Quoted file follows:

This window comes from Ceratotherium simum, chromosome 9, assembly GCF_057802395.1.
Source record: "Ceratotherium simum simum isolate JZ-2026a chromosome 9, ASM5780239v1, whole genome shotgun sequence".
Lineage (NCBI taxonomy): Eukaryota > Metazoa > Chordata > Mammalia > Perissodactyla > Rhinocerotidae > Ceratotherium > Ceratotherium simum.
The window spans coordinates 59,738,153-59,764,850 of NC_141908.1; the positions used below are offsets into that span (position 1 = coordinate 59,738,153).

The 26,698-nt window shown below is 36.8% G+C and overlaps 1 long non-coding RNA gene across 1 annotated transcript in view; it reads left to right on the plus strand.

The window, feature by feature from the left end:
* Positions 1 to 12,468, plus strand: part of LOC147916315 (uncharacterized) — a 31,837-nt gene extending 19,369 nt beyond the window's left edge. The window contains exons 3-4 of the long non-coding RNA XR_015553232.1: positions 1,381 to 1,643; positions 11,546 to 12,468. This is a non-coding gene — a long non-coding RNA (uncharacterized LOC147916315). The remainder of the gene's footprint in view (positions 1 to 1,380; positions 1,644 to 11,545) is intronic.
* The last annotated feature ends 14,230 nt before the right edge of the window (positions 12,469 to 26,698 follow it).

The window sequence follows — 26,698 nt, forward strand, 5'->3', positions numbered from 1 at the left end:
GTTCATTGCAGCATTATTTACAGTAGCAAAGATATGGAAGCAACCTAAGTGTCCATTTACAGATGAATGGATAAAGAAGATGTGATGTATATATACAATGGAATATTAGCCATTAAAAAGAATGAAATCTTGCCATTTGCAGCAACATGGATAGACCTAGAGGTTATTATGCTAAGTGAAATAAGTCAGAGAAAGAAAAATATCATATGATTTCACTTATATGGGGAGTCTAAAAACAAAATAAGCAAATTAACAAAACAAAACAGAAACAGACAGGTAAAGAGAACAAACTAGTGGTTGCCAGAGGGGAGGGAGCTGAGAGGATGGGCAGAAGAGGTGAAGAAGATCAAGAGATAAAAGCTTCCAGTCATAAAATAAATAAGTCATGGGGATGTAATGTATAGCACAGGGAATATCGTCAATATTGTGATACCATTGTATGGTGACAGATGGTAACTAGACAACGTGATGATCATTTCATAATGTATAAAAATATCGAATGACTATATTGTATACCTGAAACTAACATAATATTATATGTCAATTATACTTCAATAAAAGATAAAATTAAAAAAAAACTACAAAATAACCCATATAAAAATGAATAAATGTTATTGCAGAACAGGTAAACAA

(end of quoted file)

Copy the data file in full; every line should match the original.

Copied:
This window comes from Ceratotherium simum, chromosome 9, assembly GCF_057802395.1.
Source record: "Ceratotherium simum simum isolate JZ-2026a chromosome 9, ASM5780239v1, whole genome shotgun sequence".
Lineage (NCBI taxonomy): Eukaryota > Metazoa > Chordata > Mammalia > Perissodactyla > Rhinocerotidae > Ceratotherium > Ceratotherium simum.
The window spans coordinates 59,738,153-59,764,850 of NC_141908.1; the positions used below are offsets into that span (position 1 = coordinate 59,738,153).

The 26,698-nt window shown below is 36.8% G+C and overlaps 1 long non-coding RNA gene across 1 annotated transcript in view; it reads left to right on the plus strand.

The window, feature by feature from the left end:
* Positions 1 to 12,468, plus strand: part of LOC147916315 (uncharacterized) — a 31,837-nt gene extending 19,369 nt beyond the window's left edge. The window contains exons 3-4 of the long non-coding RNA XR_015553232.1: positions 1,381 to 1,643; positions 11,546 to 12,468. This is a non-coding gene — a long non-coding RNA (uncharacterized LOC147916315). The remainder of the gene's footprint in view (positions 1 to 1,380; positions 1,644 to 11,545) is intronic.
* The last annotated feature ends 14,230 nt before the right edge of the window (positions 12,469 to 26,698 follow it).

The window sequence follows — 26,698 nt, forward strand, 5'->3', positions numbered from 1 at the left end:
GTTCATTGCAGCATTATTTACAGTAGCAAAGATATGGAAGCAACCTAAGTGTCCATTTACAGATGAATGGATAAAGAAGATGTGATGTATATATACAATGGAATATTAGCCATTAAAAAGAATGAAATCTTGCCATTTGCAGCAACATGGATAGACCTAGAGGTTATTATGCTAAGTGAAATAAGTCAGAGAAAGAAAAATATCATATGATTTCACTTATATGGGGAGTCTAAAAACAAAATAAGCAAATTAACAAAACAAAACAGAAACAGACAGGTAAAGAGAACAAACTAGTGGTTGCCAGAGGGGAGGGAGCTGAGAGGATGGGCAGAAGAGGTGAAGAAGATCAAGAGATAAAAGCTTCCAGTCATAAAATAAATAAGTCATGGGGATGTAATGTATAGCACAGGGAATATCGTCAATATTGTGATACCATTGTATGGTGACAGATGGTAACTAGACAACGTGATGATCATTTCATAATGTATAAAAATATCGAATGACTATATTGTATACCTGAAACTAACATAATATTATATGTCAATTATACTTCAATAAAAGATAAAATTAAAAAAAAACTACAAAATAACCCATATAAAAATGAATAAATGTTATTGCAGAACAGGTAAACAA